TAT stories written by 88 male and 50 female undergraduates were coded for the presence or absence of violent imagery and for the context in which the violence occurred. Results confirm previous findings of a greater incidence of violence in males' fantasy stories (M. S. Horner, see record 1973-09174-001) but extend these findings to show a sex difference in the distribution as well--violence in males' stories was more frequent in response to situations of affiliation, whereas violence in females' stories appeared more often in response to situations of achievement. Interpreting fantasies of violence as indicative of the perception of danger, it is suggested that males and females perceived danger in different contexts and construed danger in different ways. This study offers a new understanding of Horner's research and points to the relationship between impulsive expression and social perception, suggesting that the differences in aggression in males and females may be due to whether they perceive relationships as dangerous or safe. (22 ref) (PsycINFO Database Record (c) 2006 APA, all rights reserved).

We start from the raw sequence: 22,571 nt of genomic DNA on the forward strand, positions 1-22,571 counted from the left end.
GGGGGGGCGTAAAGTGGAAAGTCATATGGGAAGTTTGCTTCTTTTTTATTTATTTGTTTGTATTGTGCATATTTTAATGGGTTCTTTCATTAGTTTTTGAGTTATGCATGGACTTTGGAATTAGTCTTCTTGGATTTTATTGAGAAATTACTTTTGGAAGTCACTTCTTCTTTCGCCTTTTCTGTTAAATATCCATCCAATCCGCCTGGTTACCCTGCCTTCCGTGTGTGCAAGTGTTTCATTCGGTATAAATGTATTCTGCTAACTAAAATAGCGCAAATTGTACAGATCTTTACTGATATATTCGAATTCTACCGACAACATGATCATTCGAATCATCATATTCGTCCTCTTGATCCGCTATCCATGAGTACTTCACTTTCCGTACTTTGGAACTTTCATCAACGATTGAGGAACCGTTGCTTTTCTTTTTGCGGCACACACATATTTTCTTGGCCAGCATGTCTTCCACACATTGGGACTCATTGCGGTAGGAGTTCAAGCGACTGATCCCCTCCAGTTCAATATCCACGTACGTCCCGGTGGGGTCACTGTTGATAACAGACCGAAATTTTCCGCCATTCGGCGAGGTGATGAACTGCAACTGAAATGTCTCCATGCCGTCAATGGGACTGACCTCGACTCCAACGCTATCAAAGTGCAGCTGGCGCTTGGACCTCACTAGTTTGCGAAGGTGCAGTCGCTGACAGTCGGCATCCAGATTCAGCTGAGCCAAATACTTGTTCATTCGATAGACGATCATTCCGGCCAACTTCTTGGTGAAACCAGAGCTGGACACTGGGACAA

- TAT, violent imagery &
- perceptions of danger, college students
- sex &
ASJC Scopus subject areas
- Social Psychology
- Sociology and Political Science